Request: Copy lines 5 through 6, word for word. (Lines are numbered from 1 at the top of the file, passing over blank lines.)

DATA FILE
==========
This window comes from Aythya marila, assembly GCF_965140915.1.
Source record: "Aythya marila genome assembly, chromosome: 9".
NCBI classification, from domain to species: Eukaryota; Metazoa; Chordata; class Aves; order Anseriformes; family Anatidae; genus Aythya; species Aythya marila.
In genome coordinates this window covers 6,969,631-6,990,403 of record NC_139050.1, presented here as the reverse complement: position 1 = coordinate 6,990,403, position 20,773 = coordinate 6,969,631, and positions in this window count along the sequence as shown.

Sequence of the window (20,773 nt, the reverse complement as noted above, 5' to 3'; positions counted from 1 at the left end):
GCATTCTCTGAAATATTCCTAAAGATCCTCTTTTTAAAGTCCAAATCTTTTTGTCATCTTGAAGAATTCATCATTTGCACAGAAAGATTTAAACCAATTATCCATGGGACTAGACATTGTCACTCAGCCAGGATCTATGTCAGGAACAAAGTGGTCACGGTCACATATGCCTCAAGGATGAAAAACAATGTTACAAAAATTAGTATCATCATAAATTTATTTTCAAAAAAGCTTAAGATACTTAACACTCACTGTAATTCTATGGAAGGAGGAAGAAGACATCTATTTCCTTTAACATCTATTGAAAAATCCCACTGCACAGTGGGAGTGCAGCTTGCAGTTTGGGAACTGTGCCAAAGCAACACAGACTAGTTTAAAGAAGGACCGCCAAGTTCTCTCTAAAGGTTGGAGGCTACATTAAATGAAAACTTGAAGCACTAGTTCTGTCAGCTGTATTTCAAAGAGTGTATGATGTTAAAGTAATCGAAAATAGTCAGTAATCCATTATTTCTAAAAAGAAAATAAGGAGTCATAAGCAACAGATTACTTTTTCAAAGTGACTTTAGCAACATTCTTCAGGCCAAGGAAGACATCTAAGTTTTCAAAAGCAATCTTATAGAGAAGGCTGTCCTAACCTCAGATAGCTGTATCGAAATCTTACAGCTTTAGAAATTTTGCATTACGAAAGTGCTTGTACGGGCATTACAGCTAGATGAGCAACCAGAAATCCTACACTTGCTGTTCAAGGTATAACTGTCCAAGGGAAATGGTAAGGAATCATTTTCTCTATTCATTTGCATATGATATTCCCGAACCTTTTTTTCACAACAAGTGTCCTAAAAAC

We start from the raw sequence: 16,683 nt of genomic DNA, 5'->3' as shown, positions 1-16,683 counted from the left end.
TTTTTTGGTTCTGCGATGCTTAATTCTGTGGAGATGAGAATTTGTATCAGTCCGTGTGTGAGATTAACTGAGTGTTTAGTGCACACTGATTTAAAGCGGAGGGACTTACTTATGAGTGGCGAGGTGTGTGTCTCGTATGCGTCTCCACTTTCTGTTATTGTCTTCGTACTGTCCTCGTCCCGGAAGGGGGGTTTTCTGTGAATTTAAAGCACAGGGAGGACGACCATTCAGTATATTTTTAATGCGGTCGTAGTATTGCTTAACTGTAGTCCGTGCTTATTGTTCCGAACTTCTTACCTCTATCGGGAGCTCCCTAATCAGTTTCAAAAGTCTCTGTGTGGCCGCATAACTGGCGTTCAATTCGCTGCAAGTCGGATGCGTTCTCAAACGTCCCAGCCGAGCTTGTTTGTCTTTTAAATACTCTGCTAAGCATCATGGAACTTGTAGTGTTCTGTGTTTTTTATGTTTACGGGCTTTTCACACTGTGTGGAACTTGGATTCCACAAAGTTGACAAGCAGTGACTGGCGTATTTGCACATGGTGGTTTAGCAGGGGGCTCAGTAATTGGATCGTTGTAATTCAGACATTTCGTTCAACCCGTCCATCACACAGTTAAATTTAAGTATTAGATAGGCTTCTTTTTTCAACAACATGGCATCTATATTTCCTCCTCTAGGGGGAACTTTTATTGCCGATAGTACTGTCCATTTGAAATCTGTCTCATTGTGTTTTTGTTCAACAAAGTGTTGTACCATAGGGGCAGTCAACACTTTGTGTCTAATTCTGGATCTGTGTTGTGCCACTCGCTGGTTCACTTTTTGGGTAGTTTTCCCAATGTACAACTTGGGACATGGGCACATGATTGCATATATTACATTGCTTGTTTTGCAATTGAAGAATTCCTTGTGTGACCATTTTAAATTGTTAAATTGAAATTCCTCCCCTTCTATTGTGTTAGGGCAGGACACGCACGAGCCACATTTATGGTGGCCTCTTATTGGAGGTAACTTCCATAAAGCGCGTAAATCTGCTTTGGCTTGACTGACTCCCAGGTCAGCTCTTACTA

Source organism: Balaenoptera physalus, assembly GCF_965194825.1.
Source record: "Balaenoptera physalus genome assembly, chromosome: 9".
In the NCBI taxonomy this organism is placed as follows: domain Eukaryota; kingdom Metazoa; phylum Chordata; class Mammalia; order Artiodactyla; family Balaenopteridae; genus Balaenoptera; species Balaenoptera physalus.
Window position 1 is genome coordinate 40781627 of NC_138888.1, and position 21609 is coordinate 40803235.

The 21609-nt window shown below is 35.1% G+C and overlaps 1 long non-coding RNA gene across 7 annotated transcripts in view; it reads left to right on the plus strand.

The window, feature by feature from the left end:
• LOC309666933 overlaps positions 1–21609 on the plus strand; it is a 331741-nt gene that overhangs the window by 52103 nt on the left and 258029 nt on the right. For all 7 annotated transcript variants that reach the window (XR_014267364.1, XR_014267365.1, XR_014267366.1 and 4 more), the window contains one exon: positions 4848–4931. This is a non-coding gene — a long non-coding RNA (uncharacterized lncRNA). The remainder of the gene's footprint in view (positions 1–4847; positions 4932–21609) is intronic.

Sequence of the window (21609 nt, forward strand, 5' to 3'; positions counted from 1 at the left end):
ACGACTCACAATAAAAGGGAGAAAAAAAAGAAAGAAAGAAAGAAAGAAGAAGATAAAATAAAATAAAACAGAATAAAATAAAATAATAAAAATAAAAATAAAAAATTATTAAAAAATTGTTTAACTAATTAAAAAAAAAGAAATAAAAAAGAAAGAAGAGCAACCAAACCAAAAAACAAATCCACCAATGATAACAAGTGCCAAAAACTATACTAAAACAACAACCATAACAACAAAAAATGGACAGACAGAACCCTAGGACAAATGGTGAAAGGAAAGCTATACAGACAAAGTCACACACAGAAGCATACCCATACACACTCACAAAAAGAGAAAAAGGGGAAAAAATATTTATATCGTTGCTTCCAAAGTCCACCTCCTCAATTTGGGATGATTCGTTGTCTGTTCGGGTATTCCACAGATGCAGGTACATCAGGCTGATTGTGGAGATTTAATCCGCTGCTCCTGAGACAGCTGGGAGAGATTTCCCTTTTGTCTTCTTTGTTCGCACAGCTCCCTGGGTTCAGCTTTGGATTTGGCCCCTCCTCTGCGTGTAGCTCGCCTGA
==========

Sequence of the window (20,773 nt, the reverse complement as noted above, 5' to 3'; positions counted from 1 at the left end):
GCATTCTCTGAAATATTCCTAAAGATCCTCTTTTTAAAGTCCAAATCTTTTTGTCATCTTGAAGAATTCATCATTTGCACAGAAAGATTTAAACCAATTATCCATGGGACTAGACATTGTCACTCAGCCAGGATCTATGTCAGGAACAAAGTGGTCACGGTCACATATGCCTCAAGGATGAAAAACAATGTTACAAAAATTAGTATCATCATAAATTTATTTTCAAAAAAGCTTAAGATACTTAACACTCACTGTAATTCTATGGAAGGAGGAAGAAGACATCTATTTCCTTTAACATCTATTGAAAAATCCCACTGCACAGTGGGAGTGCAGCTTGCAGTTTGGGAACTGTGCCAAAGCAACACAGACTAGTTTAAAGAAGGACCGCCAAGTTCTCTCTAAAGGTTGGAGGCTACATTAAATGAAAACTTGAAGCACTAGTTCTGTCAGCTGTATTTCAAAGAGTGTATGATGTTAAAGTAATCGAAAATAGTCAGTAATCCATTATTTCTAAAAAGAAAATAAGGAGTCATAAGCAACAGATTACTTTTTCAAAGTGACTTTAGCAACATTCTTCAGGCCAAGGAAGACATCTAAGTTTTCAAAAGCAATCTTATAGAGAAGGCTGTCCTAACCTCAGATAGCTGTATCGAAATCTTACAGCTTTAGAAATTTTGCATTACGAAAGTGCTTGTACGGGCATTACAGCTAGATGAGCAACCAGAAATCCTACACTTGCTGTTCAAGGTATAACTGTCCAAGGGAAATGGTAAGGAATCATTTTCTCTATTCATTTGCATATGATATTCCCGAACCTTTTTTTCACAACAAGTGTCCTAAAAAC